Next to riding, probably the sport nearest to my heart is skiing. I started skiing before I could ride – growing up in Utah you kinda start to ski right when you start walking. I get from skiing the same sense of freedom and the same adrenalin rush that I get from the back of my bike. I started thinking about skiing while cooped up inside on a day it was 122 in the desert and too hot to even get in the pool. Like riding, I go where I want, when I want – the skis are attached to me and become a part of me just like the motorcycle does.
One of my heroes in life is a guy named Warren Miller. He made his home in Washington, up in the San Juan’s, and passed away last year. He made a living being, for lack of a better term, a “professional ski bum.” He shot wonderful movies about skiing and about the freedom one feels while sliding down the mountain with two boards strapped to your feet. I don’t think he’s worked a day in his life as his two passions are outdoor sports and filming people doing them. He’s made a fortune doing just that and was my hero for that reason. I pulled up one of his movies on YouTube that 122 degree day and pretended it was winter.
Warren always talked about the freedom one feels when skiing, and if you’ve never skied you need to just go out and do it – because, as Warren said “If you don’t do it now, you’ll just be another year older when you do.” The same applies in our beloved sport of motorcycling.
You know, we all see it all the time out on the road; the envious look, and the glances at the biker riding through, the long stares from the neighboring car at a stoplight. There’s something about a rider and his machine that makes people jealous – not in a bad sense mind you, but in a “Gee I wish that was me” kind of sense.
You get it in the gas pumps from the guy in the minivan at the next pump as you fill up, or outside a bar or restaurant as you park or get ready to ride off – “Nice bike”, or “Where ‘ya going?” or even “Gorgeous machine” (even when in my mind it’s filthy dirty.) I often look at my bike and I see the dings, and the scratches and the dead bug splatter and rain streaks, but to a non-rider or wannabe rider, all they see is the big engine, the chrome, and the freedom that comes with being on the road. A freedom we sometimes, I think, take for granted.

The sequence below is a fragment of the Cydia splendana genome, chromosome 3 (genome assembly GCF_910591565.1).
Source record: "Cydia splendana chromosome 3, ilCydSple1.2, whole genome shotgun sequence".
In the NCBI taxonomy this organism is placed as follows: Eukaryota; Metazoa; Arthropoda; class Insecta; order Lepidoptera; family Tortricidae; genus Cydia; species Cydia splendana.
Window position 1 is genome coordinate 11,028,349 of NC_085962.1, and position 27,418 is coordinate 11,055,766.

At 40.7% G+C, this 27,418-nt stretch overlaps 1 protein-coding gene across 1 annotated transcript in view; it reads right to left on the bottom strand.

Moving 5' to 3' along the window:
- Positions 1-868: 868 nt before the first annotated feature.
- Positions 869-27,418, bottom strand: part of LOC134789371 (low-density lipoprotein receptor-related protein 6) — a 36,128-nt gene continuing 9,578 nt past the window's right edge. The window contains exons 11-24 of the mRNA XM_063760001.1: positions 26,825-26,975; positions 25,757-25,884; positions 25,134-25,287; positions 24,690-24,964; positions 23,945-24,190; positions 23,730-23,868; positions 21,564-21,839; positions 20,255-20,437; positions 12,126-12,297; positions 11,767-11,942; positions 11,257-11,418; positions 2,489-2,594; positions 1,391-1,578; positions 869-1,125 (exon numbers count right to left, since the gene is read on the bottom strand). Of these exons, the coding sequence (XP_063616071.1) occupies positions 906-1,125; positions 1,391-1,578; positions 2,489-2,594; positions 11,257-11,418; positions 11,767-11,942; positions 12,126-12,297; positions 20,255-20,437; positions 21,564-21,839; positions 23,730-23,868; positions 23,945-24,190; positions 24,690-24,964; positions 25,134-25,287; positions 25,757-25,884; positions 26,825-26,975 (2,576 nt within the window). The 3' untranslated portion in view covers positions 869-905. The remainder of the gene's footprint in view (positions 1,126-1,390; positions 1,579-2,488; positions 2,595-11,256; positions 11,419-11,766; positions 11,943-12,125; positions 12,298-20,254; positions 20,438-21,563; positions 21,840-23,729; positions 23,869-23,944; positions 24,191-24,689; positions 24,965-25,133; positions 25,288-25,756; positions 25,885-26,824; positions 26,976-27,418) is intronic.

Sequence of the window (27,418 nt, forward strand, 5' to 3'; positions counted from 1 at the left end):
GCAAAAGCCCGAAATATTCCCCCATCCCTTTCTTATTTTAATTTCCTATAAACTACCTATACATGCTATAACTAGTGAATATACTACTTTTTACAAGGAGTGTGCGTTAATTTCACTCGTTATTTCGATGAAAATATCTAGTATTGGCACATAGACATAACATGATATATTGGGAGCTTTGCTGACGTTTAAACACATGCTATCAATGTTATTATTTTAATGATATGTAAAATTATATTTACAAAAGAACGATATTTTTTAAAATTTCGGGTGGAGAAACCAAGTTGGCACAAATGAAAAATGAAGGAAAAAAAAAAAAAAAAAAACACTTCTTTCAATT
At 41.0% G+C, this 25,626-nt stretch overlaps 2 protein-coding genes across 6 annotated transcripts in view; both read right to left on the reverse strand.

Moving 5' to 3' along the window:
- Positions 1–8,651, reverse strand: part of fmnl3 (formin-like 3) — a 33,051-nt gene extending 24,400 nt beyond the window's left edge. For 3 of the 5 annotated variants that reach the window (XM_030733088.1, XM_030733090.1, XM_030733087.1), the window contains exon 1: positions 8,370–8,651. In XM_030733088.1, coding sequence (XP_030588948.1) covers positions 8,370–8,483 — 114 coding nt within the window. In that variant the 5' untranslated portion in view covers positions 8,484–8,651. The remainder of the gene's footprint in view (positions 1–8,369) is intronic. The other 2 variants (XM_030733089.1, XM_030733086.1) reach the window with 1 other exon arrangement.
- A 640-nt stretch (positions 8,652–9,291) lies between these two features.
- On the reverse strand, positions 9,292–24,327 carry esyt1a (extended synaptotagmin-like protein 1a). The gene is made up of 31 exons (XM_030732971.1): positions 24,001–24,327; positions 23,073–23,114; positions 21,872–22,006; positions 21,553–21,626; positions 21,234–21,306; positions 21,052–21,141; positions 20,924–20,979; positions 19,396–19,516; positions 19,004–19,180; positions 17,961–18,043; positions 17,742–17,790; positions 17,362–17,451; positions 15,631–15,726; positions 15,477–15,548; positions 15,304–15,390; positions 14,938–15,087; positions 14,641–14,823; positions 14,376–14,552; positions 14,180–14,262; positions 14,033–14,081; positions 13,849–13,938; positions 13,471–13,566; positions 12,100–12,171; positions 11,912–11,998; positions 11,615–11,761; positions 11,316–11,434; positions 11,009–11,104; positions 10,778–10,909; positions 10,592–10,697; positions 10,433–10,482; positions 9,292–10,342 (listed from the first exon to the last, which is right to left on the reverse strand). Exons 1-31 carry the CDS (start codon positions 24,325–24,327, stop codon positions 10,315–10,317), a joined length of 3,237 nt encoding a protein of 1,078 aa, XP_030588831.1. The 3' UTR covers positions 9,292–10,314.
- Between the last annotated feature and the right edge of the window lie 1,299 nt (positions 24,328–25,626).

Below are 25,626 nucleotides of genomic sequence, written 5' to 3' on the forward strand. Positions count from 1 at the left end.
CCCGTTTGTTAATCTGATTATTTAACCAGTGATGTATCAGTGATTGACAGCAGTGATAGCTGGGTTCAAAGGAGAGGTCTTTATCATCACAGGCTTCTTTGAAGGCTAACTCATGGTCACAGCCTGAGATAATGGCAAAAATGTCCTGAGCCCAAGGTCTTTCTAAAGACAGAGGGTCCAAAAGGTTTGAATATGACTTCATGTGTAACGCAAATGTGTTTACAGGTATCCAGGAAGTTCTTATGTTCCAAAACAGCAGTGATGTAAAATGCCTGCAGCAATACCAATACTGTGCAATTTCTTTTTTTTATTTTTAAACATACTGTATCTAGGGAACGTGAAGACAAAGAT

You see it in the smiles of the little kids walking with their parents and getting excited as you start the machine up and they hear it roar. I was finishing dinner the other night with a friend and outside a bar when a young tike with his Mom stopped to admire the bike. Mom said “he just loves motorcycles”, so I let him sit with me and had him push the starter button. He got down just dancing with excitement he couldn’t hold still he was so thrilled and happy.
How many times have you been asked to let someone pose for a picture with your bike? I was riding Route 66 from LA to Chicago and in St. Louis a few years ago and I’d just pulled up on a hot day to Ted Drews Frozen Custard – roadies who love 66 will know this icon that’s been there since the 40s. I was in line with a zillion other folks getting a custard when I saw a guy kind of “stalking” my bike. He was walking around it, taking a picture with his camera. I was a tad worried – being in a not-so-nice part of St. Louis, with all my gear in a non-locked t-bag on my sissybar. I wandered over and he said in a thick accent “Nice bike”. I said thanks, and he asked where I was from. “Seattle”. “Long Way.” I asked him where he was from as I didn’t recognize the accent. “Bosnia”. His wife came over and they asked if she could have her picture taken with the bike, and I said “As long as I’m in the picture too”, and they smiled and now somewhere in some family album in Bosnia is a picture of me and my Harley and this guy’s wife in the parking lot of Ted Drews Frozen Custard.
And I see it on any day I’m at a Harley dealership. The guy walking around slowly, wondering, wishing, touching, and dreaming. Maybe he’s afraid, maybe he’s broke, or maybe his wife/girlfriend/boyfriend/mother would have a fit. He wants to, but he can’t bring himself to. Sometimes when I’m killing time there I’ll walk up to them and comment on what they are looking at saying “nice bike”. They often sigh and say yeah, and not being a salesman, will confide “sure wish I could get it.”
To all those people – the ones who stare out from their car at the stoplight, who glance with envy from their minivan at the gas station, or who live in Bosnia and can’t imagine riding coast to coast in America on a motorcycle, and those of you who don’t ride but who pick up this magazine at the dealership or bar every month and live a little fantasy in every issue, I have to ask “why not?” and “What’s stopping you?” Really now. There’s no excuse. I can argue away any of them. Is it the money – there’s financing, and a plethora of used less expensive bikes. Is it the spouse? Hell it’s YOUR LIFE, YOU LIVE IT! The only thing holding you back is you! Go for it!
Now is the perfect time. No excuses. If you want it that bad, you can make it work. Do it and you’ll instantly join a fraternity that will welcome you to the brotherhood and sisterhood of the two wheels and a motor. Go on now! You know you want to. Because as Warren says, “If you don’t do it now, you’ll just be another year older when you do.”